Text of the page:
The third most important one is a team of educators that reviews each answer and ensures that it’s medically accurate and up to date.
Ambreen’s team talked to teens at a high school in Brooklyn about their online habits and what they wanted out of the bot.
Teens really wanted to be anonymous. Sometimes they didn’t feel comfortable talking to the community around them or in the sex ed classrooms, but also online. More often than not, Gen Z’s teens in general are very aware that when you’re searching on Google, you’re being cookie’d. So they’re very cognizant of what they type in the browser or search query, which is really unique.
Planned Parenthood actually even has a texting service where you can talk to a sex ed professional directly. But now you’re developing a chat bot. So it sounds like you still feel a need to remove a human from the equation even further.
Yeah. That’s because at certain times we found that teens feel comfortable with talking to a bot because it eliminates some strong bias and they’re quick to open up to the actual questions they need to get to.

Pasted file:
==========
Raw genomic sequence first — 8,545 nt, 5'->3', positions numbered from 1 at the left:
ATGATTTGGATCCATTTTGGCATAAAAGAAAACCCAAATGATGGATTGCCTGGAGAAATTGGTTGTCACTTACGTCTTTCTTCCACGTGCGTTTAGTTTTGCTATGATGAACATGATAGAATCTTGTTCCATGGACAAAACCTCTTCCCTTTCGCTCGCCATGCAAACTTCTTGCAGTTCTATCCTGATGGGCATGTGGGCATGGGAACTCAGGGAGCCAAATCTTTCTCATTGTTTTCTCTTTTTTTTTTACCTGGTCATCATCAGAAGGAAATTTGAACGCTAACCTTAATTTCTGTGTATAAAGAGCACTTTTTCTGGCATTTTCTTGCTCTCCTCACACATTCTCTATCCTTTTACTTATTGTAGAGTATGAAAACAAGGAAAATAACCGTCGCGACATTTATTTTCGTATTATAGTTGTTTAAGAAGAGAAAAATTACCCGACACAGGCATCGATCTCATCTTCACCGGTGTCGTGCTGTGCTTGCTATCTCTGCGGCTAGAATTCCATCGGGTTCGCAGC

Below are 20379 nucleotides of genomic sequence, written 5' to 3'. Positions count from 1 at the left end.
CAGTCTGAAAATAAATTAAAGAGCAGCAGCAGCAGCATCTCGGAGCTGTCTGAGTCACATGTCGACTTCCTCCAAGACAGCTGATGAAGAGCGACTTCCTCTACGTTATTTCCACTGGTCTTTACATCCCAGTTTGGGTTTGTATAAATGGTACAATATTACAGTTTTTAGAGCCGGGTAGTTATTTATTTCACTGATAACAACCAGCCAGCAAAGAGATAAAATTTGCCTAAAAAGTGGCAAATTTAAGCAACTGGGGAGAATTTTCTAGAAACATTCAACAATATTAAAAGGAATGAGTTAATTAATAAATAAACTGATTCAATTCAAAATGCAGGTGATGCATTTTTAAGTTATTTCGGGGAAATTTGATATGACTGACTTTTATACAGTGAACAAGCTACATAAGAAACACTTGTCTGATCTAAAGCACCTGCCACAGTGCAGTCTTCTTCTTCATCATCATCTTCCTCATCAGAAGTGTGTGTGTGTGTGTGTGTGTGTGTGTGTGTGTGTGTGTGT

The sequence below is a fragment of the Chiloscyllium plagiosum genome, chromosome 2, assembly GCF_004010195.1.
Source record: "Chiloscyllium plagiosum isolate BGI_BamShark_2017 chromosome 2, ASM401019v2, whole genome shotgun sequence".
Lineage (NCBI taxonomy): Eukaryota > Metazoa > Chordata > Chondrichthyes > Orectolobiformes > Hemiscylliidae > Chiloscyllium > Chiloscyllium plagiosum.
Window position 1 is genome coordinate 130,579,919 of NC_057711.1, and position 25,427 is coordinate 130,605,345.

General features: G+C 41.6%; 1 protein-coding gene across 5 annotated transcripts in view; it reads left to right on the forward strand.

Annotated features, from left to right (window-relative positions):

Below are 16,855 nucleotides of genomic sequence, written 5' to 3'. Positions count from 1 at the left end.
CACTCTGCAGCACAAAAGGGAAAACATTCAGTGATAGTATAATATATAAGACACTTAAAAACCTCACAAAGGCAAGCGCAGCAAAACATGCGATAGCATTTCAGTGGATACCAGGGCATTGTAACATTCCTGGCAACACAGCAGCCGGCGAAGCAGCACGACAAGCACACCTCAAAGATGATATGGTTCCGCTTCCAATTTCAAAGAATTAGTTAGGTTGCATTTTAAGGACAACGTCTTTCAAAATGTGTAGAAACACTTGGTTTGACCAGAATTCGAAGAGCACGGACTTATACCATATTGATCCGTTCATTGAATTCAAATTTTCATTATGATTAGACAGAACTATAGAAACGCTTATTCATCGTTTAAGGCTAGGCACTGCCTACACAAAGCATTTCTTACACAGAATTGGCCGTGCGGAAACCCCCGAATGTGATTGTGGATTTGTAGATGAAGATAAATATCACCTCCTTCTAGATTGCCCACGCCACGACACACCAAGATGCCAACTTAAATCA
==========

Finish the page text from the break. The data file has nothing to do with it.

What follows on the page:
According to Planned Parenthood, teens like using Roo because it protects their anonymity. And the fact that it comes in the form of a cute little avatar doesn’t hurt.
It’s gender-neutral. You cannot determine if it has a certain gender identity or even sexual orientation. If you take a long time to type something, Roo starts to like fall asleep and has some Z’s going over his head. And they love that. They’re like, “This avatar is actually paying attention to me. They’re taking the time to understand and connect with me in unique ways.”
Another thing we get so much feedback on is, “Not only is it great that I feel safe, but I also feel like this avatar really is listening and understanding my habits.”
Does it have a human form or human shape?
It’s a blob. It’s just basically an avatar that’s a rounded rectangle with eyes and a mouth to provide gestures.
So it’s your friendly neighborhood sex ed blob.
Precisely. It winks, sleeps, snores, all of those things.
Planned Parenthood doesn’t keep track of who uses Roo but users can opt in to share information about their age and race.
Of those people who opt in to provide that information, 80 percent of them have identified as teenagers. So it’s about 60-40 percent male to female and 2 percent other gender identities.
Almost 70 percent of the folks that we talked to — again, who have opted in to provide us information — are what we consider people of color. So they’re of a diverse background and race and ethnicity.
Planned Parenthood also monitors the questions people ask Roo. And some of the subjects teens broach with Roo have been surprising.